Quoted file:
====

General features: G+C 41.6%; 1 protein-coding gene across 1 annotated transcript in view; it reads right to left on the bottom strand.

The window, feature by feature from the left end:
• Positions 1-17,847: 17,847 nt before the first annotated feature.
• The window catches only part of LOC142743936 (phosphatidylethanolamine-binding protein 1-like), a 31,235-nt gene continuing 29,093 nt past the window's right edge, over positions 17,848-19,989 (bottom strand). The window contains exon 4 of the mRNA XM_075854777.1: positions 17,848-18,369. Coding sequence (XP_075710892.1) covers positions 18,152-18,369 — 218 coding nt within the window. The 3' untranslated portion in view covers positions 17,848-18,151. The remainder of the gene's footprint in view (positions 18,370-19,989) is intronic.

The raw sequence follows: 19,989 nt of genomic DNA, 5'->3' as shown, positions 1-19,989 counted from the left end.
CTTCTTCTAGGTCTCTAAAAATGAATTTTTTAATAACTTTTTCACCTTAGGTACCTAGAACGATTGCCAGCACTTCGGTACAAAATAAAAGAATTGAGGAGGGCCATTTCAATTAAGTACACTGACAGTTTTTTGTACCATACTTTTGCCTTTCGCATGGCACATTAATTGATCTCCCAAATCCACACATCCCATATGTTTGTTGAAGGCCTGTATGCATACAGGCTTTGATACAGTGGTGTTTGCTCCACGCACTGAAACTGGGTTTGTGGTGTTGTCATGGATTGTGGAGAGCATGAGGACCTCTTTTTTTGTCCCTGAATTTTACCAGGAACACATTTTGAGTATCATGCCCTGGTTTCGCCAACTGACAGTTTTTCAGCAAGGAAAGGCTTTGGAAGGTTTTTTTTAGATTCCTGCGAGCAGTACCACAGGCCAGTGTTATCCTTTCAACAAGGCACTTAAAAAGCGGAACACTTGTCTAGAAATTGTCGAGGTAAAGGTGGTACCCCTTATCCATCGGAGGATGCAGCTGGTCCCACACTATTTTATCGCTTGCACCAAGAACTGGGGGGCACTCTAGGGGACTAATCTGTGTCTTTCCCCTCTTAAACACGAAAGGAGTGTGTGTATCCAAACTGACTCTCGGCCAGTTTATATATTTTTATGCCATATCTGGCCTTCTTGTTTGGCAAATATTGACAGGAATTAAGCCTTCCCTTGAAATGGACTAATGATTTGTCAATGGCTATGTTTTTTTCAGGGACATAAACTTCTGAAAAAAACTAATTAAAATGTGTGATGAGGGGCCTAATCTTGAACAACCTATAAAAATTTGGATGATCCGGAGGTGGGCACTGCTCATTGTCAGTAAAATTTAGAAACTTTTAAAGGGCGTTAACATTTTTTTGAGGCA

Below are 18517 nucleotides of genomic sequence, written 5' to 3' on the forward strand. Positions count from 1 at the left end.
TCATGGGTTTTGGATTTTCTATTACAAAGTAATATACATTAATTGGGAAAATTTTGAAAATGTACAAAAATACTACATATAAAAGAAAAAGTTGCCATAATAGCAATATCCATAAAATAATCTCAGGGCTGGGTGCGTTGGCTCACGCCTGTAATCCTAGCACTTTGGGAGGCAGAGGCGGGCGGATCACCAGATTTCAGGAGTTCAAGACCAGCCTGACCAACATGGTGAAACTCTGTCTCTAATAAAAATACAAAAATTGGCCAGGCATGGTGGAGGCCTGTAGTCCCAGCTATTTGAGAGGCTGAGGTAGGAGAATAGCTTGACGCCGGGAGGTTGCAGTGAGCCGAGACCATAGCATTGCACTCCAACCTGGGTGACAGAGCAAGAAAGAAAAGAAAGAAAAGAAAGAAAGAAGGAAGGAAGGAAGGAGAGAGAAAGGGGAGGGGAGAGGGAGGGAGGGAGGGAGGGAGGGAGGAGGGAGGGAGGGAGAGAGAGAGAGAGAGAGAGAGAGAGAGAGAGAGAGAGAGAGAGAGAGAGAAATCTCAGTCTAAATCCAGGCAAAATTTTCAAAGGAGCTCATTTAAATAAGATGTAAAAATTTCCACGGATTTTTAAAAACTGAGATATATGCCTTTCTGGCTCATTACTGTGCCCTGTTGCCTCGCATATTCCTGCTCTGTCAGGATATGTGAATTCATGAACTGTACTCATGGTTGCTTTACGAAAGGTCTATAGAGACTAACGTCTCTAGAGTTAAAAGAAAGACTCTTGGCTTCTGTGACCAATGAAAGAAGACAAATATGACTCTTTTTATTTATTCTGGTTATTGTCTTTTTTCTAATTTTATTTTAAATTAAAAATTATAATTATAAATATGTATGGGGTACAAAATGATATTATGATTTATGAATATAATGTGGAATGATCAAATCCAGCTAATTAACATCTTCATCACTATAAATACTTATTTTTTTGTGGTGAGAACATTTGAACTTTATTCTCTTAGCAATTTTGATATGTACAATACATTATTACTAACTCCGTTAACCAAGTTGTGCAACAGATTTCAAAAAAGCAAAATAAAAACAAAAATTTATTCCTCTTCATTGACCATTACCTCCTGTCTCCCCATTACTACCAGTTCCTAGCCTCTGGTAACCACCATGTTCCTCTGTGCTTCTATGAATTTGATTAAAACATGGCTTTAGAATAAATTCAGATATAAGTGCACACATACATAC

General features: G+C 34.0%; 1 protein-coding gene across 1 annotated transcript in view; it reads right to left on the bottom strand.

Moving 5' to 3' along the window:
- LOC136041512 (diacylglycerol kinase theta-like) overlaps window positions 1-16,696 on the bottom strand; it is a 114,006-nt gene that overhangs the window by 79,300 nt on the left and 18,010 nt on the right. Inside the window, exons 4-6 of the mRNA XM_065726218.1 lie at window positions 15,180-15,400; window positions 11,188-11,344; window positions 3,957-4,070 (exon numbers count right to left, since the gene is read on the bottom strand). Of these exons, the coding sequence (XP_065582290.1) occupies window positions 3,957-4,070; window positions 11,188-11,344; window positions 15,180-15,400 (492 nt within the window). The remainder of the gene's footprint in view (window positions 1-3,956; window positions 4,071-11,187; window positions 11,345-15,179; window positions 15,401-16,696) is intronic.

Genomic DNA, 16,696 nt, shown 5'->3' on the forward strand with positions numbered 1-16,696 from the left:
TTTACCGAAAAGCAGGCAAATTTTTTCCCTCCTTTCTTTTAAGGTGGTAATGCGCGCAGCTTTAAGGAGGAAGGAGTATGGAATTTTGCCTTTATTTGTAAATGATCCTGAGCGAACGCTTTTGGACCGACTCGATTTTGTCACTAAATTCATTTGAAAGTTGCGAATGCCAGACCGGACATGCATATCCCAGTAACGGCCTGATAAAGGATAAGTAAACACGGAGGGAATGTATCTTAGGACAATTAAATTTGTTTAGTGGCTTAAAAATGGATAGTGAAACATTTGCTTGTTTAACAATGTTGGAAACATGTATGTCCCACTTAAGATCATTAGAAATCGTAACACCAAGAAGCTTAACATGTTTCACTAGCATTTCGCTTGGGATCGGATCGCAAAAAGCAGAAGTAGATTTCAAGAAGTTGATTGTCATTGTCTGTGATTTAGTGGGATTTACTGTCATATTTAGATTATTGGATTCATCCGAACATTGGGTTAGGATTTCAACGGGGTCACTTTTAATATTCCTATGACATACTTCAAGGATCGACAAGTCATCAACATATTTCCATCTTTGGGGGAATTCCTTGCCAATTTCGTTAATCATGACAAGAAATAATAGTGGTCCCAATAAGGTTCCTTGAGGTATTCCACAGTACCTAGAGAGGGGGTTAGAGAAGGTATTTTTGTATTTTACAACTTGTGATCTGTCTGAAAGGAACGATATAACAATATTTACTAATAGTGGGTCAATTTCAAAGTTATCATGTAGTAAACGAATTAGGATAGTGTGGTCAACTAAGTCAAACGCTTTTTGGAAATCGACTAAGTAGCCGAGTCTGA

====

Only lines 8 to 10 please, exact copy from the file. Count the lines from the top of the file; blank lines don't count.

TCATGGGTTTTGGATTTTCTATTACAAAGTAATATACATTAATTGGGAAAATTTTGAAAATGTACAAAAATACTACATATAAAAGAAAAAGTTGCCATAATAGCAATATCCATAAAATAATCTCAGGGCTGGGTGCGTTGGCTCACGCCTGTAATCCTAGCACTTTGGGAGGCAGAGGCGGGCGGATCACCAGATTTCAGGAGTTCAAGACCAGCCTGACCAACATGGTGAAACTCTGTCTCTAATAAAAATACAAAAATTGGCCAGGCATGGTGGAGGCCTGTAGTCCCAGCTATTTGAGAGGCTGAGGTAGGAGAATAGCTTGACGCCGGGAGGTTGCAGTGAGCCGAGACCATAGCATTGCACTCCAACCTGGGTGACAGAGCAAGAAAGAAAAGAAAGAAAAGAAAGAAAGAAGGAAGGAAGGAAGGAGAGAGAAAGGGGAGGGGAGAGGGAGGGAGGGAGGGAGGGAGGGAGGAGGGAGGGAGGGAGAGAGAGAGAGAGAGAGAGAGAGAGAGAGAGAGAGAGAGAGAGAGAGAGAAATCTCAGTCTAAATCCAGGCAAAATTTTCAAAGGAGCTCATTTAAATAAGATGTAAAAATTTCCACGGATTTTTAAAAACTGAGATATATGCCTTTCTGGCTCATTACTGTGCCCTGTTGCCTCGCATATTCCTGCTCTGTCAGGATATGTGAATTCATGAACTGTACTCATGGTTGCTTTACGAAAGGTCTATAGAGACTAACGTCTCTAGAGTTAAAAGAAAGACTCTTGGCTTCTGTGACCAATGAAAGAAGACAAATATGACTCTTTTTATTTATTCTGGTTATTGTCTTTTTTCTAATTTTATTTTAAATTAAAAATTATAATTATAAATATGTATGGGGTACAAAATGATATTATGATTTATGAATATAATGTGGAATGATCAAATCCAGCTAATTAACATCTTCATCACTATAAATACTTATTTTTTTGTGGTGAGAACATTTGAACTTTATTCTCTTAGCAATTTTGATATGTACAATACATTATTACTAACTCCGTTAACCAAGTTGTGCAACAGATTTCAAAAAAGCAAAATAAAAACAAAAATTTATTCCTCTTCATTGACCATTACCTCCTGTCTCCCCATTACTACCAGTTCCTAGCCTCTGGTAACCACCATGTTCCTCTGTGCTTCTATGAATTTGATTAAAACATGGCTTTAGAATAAATTCAGATATAAGTGCACACATACATAC

General features: G+C 34.0%; 1 protein-coding gene across 1 annotated transcript in view; it reads right to left on the bottom strand.

Moving 5' to 3' along the window: